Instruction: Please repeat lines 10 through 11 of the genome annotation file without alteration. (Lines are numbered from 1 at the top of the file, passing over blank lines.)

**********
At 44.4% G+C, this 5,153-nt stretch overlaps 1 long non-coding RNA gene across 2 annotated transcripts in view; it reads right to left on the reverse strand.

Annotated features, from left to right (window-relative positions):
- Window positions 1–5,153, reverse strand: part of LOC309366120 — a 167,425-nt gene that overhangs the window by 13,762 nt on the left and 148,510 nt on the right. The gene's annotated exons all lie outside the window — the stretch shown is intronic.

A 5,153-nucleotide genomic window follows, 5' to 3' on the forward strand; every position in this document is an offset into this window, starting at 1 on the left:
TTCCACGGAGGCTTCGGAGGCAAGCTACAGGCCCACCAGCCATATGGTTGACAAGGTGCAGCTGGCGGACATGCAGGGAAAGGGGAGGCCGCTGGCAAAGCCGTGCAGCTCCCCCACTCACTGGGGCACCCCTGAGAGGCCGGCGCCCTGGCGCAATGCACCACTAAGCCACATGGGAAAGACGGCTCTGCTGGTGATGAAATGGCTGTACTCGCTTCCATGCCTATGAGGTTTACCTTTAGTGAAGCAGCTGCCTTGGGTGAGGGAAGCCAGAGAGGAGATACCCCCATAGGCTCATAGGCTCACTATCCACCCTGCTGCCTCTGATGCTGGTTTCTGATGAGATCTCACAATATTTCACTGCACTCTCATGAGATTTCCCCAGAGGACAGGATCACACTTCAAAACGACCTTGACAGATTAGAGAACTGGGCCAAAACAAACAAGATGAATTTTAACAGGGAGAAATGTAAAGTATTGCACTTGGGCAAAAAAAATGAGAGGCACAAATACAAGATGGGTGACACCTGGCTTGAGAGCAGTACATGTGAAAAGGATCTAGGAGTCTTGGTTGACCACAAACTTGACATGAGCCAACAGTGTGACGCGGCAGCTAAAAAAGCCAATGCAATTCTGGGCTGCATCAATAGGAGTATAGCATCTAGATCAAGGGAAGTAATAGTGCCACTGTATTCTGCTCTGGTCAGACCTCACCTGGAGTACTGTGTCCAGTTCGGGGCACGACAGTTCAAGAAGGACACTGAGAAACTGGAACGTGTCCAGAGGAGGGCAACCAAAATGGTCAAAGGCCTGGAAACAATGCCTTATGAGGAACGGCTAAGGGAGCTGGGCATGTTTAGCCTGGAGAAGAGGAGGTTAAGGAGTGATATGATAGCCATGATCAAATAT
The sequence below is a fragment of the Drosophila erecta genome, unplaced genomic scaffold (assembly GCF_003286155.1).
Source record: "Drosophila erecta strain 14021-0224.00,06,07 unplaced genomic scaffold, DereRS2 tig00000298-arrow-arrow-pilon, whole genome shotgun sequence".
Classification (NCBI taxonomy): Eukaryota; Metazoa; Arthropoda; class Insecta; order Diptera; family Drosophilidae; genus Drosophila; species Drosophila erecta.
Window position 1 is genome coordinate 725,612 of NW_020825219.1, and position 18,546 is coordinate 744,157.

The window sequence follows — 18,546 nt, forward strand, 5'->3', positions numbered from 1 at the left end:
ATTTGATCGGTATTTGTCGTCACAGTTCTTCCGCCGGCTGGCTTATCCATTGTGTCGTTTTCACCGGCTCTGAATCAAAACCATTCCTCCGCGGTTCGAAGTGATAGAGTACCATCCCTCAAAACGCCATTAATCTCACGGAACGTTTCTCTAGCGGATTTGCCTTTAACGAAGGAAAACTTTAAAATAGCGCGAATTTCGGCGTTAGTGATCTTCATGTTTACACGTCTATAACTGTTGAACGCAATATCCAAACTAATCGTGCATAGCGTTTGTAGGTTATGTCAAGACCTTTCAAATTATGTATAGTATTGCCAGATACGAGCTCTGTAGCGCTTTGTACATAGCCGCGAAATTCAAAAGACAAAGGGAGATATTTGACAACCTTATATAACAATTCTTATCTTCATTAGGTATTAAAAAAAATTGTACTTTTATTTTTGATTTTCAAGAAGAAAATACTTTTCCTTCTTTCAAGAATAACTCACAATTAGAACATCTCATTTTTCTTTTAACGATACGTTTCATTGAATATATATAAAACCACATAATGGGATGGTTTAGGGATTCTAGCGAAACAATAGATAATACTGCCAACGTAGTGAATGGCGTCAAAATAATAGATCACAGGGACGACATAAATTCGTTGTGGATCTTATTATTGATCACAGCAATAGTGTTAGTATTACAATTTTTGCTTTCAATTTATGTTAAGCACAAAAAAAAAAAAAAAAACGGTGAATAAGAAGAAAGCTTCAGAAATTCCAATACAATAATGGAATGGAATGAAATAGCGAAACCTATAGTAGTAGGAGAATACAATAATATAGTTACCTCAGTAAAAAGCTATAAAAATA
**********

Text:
The window sequence follows — 18,546 nt, forward strand, 5'->3', positions numbered from 1 at the left end:
ATTTGATCGGTATTTGTCGTCACAGTTCTTCCGCCGGCTGGCTTATCCATTGTGTCGTTTTCACCGGCTCTGAATCAAAACCATTCCTCCGCGGTTCGAAGTGATAGAGTACCATCCCTCAAAACGCCATTAATCTCACGGAACGTTTCTCTAGCGGATTTGCCTTTAACGAAGGAAAACTTTAAAATAGCGCGAATTTCGGCGTTAGTGATCTTCATGTTTACACGTCTATAACTGTTGAACGCAATATCCAAACTAATCGTGCATAGCGTTTGTAGGTTATGTCAAGACCTTTCAAATTATGTATAGTATTGCCAGATACGAGCTCTGTAGCGCTTTGTACATAGCCGCGAAATTCAAAAGACAAAGGGAGATATTTGACAACCTTATATAACAATTCTTATCTTCATTAGGTATTAAAAAAAATTGTACTTTTATTTTTGATTTTCAAGAAGAAAATACTTTTCCTTCTTTCAAGAATAACTCACAATTAGAACATCTCATTTTTCTTTTAACGATACGTTTCATTGAATATATATAAAACCACATAATGGGATGGTTTAGGGATTCTAGCGAAACAATAGATAATACTGCCAACGTAGTGAATGGCGTCAAAATAATAGATCACAGGGACGACATAAATTCGTTGTGGATCTTATTATTGATCACAGCAATAGTGTTAGTATTACAATTTTTGCTTTCAATTTATGTTAAGCACAAAAAAAAAAAAAAAAACGGTGAATAAGAAGAAAGCTTCAGAAATTCCAATACAATAATGGAATGGAATGAAATAGCGAAACCTATAGTAGTAGGAGAATACAATAATATAGTTACCTCAGTAAAAAGCTATAAAAATA